So what did this mean for her as a leader? Because she saw her team as a reflection on her own performance, every mistake they made, every inch of good that “could have been better,” she believed was a direct reflection of her work. This deep belief causes her observable behavior to show up as being unwilling to delegate.

[Related: How to be an Indispensible Leader]

When we see these systems within ourselves, we can begin to appreciate why changing that 360’ feedback is so challenging. In order for this leader to change her behavior and give her team more autonomy, she had to first work with her own belief system about perfection.

This is not uncommon in leaders (all humans, actually!) We all have belief systems that influence why we do what we do. The challenge is that for many leaders, they’ve never been given the tools to examine the root cause of the behaviors that hold them back and then do something about it.

Here's how you can change your own belief systems:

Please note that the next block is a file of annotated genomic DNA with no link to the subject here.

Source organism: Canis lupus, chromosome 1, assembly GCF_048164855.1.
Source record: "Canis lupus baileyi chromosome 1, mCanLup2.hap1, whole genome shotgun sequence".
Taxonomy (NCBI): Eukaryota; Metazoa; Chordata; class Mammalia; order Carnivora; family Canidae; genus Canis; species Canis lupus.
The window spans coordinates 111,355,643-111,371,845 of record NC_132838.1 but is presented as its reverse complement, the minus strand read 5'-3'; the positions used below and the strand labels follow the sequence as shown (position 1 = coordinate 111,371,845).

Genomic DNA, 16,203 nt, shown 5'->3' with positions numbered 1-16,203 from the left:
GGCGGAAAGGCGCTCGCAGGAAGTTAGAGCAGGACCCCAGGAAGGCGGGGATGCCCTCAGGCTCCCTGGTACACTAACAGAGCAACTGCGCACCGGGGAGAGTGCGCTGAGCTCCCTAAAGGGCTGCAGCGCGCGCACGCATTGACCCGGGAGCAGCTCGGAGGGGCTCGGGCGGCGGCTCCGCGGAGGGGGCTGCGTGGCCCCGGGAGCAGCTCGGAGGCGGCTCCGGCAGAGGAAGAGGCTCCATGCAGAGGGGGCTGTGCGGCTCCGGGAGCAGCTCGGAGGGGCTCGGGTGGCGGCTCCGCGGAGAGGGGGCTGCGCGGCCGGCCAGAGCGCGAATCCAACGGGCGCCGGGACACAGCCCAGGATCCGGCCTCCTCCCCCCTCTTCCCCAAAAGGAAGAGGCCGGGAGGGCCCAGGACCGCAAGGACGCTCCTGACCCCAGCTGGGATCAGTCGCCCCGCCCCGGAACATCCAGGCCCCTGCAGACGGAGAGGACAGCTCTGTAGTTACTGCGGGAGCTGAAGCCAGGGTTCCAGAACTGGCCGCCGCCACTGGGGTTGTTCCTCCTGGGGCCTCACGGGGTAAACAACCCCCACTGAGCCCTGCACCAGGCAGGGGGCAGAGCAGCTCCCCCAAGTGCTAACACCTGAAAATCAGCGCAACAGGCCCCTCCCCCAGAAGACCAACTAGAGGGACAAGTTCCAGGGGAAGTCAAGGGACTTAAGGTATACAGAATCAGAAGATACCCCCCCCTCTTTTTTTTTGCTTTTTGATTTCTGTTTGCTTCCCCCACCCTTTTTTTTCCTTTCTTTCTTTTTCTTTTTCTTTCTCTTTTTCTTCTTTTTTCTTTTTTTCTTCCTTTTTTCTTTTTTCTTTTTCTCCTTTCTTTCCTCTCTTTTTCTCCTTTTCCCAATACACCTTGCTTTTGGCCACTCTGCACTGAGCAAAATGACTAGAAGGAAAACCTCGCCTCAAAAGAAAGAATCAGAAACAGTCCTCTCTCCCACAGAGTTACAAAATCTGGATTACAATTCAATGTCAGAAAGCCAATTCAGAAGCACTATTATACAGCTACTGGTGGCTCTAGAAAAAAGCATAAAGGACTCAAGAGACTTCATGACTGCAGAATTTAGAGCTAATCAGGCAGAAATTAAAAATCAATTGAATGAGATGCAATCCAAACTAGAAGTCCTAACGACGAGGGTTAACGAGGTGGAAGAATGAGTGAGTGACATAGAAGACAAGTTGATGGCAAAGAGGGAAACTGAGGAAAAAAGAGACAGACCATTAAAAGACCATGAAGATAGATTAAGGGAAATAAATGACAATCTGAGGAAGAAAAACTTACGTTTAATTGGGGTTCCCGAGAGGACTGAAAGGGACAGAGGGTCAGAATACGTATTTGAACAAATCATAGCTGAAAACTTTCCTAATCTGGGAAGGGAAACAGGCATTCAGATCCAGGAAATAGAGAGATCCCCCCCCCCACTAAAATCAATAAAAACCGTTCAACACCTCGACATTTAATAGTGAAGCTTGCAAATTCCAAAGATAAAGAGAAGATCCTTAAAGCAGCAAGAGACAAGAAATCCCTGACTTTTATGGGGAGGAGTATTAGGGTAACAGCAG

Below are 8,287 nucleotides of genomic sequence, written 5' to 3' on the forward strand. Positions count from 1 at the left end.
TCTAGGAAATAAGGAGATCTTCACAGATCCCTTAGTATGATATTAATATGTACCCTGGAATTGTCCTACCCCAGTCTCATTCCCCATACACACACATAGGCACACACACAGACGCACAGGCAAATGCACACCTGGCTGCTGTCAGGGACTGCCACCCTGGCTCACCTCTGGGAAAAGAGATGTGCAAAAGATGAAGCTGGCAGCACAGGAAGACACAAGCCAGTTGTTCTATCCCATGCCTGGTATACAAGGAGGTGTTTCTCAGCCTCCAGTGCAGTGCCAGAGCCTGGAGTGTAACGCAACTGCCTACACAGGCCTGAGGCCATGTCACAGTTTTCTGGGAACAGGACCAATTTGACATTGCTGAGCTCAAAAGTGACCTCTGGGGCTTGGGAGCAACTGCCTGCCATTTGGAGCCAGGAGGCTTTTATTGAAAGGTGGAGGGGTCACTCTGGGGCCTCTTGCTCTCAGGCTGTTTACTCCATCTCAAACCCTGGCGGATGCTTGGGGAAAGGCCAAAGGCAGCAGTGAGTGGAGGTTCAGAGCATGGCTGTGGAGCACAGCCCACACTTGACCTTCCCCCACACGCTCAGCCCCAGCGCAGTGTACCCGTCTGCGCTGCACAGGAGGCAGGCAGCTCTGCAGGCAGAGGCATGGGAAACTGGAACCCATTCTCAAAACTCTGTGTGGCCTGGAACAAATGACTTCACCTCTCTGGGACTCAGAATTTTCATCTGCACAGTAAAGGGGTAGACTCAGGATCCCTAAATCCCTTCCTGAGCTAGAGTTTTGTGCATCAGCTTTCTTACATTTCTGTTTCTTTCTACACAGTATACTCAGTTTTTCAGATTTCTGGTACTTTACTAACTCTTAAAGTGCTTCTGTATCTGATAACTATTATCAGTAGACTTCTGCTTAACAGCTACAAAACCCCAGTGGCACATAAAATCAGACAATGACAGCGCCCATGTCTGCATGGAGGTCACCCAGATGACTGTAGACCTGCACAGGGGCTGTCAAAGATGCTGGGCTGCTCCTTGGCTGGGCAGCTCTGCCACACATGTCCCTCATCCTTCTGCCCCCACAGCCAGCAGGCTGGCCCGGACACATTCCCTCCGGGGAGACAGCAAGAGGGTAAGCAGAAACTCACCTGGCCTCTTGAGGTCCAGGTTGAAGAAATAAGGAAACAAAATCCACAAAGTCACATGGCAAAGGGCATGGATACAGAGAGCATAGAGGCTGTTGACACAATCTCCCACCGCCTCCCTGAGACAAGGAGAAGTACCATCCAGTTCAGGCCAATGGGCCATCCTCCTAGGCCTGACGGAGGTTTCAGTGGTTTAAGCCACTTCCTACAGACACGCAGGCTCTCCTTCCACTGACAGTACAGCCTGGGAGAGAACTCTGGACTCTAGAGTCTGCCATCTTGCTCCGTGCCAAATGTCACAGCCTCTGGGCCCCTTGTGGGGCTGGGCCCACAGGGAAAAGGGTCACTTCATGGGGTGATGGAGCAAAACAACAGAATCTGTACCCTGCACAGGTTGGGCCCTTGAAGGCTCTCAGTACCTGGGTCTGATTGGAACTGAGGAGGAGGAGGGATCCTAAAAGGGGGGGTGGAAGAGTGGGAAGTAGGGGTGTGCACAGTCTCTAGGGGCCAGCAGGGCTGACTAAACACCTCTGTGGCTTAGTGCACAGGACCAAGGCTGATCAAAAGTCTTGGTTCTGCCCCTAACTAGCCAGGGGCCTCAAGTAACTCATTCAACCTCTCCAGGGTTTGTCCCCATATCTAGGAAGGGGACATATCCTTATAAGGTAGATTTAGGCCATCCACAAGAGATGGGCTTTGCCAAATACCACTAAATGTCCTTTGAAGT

1. Notice when you’re behaving counter to your development goal is a great starting point. You might even want to keep a journal so that you can track yourself over time. Consider feedback you received on a 360’ that you want to change and create a development goal, i.e. “delegate more to my team.” Whenever you find yourself doing the opposite of this behavior, write down what you were thinking and feeling (Yes – we need to pay attention to our feelings. Feelings are the glue that holds our belief systems together). Over time, you may begin to notice a pattern of when you work counter to your goal.

2. Get an accountability partner. You may not always catch yourself doing the opposite of your development goal. Find someone you can trust to be honest (and supportive) of you who will bring it to your attention when they see you working counter to your goal. (Then go back to Step 1 and journal about it.)

3. Find a coach who does depth coaching. Not all coaches do this work, but look for one who was trained by an integral or ontological coaching school. They are trained to be able to be able to get to the "why" behind the behavior.  

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Terri Altschul is the CEO and found of WomenConnected.net. Follow her on Twitter